Adieu, Fairview

The arrival of managed health care at the University of Minnesota's medical clinics may mean research opportunities will dry up. As a result, many doctors are leaving the university for private practice.

IN THE WAKE of the merger between the University Hospital and Fairview Health Systems, doctors are reportedly leaving the institution for private practice and physicians who've stayed are warning that more will leave should the institution implement a plan designed to attract business from managed care to the institution. Similarly, the doctors say the new policy will put the University Medical School's groundbreaking research in peril.

Last year, university physicians voted to implement a "unified practice plan," giving all UM doctors the same employer, University of Minnesota Physicians, which would take over their billing and administrative functions. Not only do many doctors stand to earn less under the new plan, the former teaching hospital is now part of a private conglomerate that's competing in the managed care marketplace.

Some physicians are unhappy with the new arrangement, however, and are leaving the U in protest and selling their services back to the Fairview University Medical Center. State and federal research dollars are dwindling, managed care is pushing lucrative clinical practice, and doctors are realizing that if all they're going to do is take care of patients, they can make more money in private practice.

The ultimate goal of the new unified practice plan is to increase the University's performance in the managed care marketplace, says Roby Thompson, vice president for clinical affairs in the university's Academic Health Center. Thompson admits he's dealing with "small islands of discontent" but says he has made every effort to deal with the concerns of the disaffected physicians. And although he says he's not aware of any doctors that have left yet, "I wouldn't be surprised if some will."

One of those "islands," it appears, is the entire Anesthesiology Department, which is in negotiations with Fairview over the provision of its doctors' services at the Fairview University Medical Center. Doctors are leaving to set up their own practices, according to Dr. Jay Cohen. He says his colleagues also attribute their departures to the hospital's new emphasis on seeing patients, a mantra of the cost-conscious managed-care market. The system leaves little or no time to do the kind of research that has been the incentive for many UM doctors to continue working on a professor's salary.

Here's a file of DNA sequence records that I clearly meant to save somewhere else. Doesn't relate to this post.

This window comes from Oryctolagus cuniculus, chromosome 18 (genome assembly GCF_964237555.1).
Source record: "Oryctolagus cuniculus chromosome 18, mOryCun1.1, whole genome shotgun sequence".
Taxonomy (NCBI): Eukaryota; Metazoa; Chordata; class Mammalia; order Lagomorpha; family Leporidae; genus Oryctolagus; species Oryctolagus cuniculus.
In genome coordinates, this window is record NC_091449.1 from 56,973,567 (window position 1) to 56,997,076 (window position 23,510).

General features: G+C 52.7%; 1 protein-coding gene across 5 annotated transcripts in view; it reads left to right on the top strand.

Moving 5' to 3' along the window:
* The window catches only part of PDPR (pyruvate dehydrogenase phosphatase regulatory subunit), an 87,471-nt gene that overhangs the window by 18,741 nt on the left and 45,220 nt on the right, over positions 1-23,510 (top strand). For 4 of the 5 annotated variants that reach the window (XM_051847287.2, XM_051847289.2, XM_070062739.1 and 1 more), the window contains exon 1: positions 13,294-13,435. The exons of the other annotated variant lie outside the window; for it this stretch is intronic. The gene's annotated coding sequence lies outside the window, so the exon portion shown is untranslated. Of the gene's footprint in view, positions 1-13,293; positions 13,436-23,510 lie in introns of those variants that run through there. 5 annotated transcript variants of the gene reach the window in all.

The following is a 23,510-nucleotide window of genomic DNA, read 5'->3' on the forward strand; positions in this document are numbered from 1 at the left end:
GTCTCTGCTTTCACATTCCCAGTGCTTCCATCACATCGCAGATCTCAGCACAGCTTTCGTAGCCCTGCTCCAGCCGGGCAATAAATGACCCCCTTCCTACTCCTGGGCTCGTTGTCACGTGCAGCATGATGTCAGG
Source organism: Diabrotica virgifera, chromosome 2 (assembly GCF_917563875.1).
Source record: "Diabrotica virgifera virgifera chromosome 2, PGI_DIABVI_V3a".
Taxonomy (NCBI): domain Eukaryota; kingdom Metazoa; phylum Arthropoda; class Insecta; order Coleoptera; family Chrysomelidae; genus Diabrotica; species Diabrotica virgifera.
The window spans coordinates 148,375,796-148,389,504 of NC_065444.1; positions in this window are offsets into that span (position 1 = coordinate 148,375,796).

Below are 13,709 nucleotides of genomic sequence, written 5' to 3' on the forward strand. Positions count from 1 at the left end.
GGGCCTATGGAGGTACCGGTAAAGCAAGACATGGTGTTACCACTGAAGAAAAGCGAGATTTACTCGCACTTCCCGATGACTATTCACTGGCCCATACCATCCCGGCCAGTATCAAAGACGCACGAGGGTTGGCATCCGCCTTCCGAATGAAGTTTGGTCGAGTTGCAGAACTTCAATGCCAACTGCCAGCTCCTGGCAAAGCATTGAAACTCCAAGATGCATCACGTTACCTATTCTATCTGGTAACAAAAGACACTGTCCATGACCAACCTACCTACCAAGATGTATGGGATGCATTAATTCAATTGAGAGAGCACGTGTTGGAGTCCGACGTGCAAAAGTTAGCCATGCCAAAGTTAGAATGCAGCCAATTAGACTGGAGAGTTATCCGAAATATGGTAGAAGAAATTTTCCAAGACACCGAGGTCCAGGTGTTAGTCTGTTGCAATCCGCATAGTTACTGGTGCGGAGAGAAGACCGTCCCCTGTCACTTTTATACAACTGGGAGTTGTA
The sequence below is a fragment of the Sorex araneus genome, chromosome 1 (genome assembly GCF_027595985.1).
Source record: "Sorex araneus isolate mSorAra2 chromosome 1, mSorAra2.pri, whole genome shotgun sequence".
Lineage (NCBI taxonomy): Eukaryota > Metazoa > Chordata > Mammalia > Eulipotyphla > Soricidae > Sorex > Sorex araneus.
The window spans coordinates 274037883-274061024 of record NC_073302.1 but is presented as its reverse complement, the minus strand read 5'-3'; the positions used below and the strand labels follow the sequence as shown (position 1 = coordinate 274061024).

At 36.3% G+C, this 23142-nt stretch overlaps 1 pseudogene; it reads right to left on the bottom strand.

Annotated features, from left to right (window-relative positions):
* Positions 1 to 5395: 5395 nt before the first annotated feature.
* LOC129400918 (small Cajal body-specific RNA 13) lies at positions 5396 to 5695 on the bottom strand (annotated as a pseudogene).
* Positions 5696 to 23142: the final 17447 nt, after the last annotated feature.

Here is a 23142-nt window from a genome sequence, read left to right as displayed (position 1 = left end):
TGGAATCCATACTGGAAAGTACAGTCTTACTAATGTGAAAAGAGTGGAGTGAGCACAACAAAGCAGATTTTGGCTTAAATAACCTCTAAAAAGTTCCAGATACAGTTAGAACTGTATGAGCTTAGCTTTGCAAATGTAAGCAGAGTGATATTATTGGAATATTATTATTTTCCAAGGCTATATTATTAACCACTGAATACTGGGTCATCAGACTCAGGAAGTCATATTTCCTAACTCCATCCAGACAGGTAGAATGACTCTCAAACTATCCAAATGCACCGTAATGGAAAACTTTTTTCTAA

A recent study by the Association of American Medical Colleges has demonstrated that medical schools and teaching hospitals in areas with widespread managed care coverage are having trouble competing for research dollars with similar institutions in areas where managed care isn't yet the rule. The study found that increasing interference by health management companies into how services are charged has hit teaching hospitals and medical research institutions hard. The greater the number of managed care patients in a region, the less successfully its medical schools compete for National Institute of Health Research Grants and the fewer papers doctors at those institutions publish. The problem isn't just local, it's national with medical research institutions in Massachusetts, northern California, and northern New York as well as Minneapolis reporting decreases in the number of National Institute of Health grants and papers published.

The bottom line, says Cohen, is that if doctors are running to take care of patients, they aren't writing research grants, which in turn means they aren't doing the groundbreaking research that the U is famous for. Furthermore, if grants aren't being awarded, then laboratories sit empty. Possibly worst of all, because doctors who leave the employ of the UM to set up their own shop are no longer compelled to teach at the University Medical School, graduate and medical students lose educational opportunities.

Cohen and other concerned university physicians warn that Minnesota's next generation of doctors could end up knowing how to treat patients most cheaply, but have no interest or time to do the kind of research that may someday bring about cures. "The community doesn't know what it's losing," says Cohen. Without the grants and the hardworking lab technicians and researchers "our place at the forefront of medical research crumbles."

 
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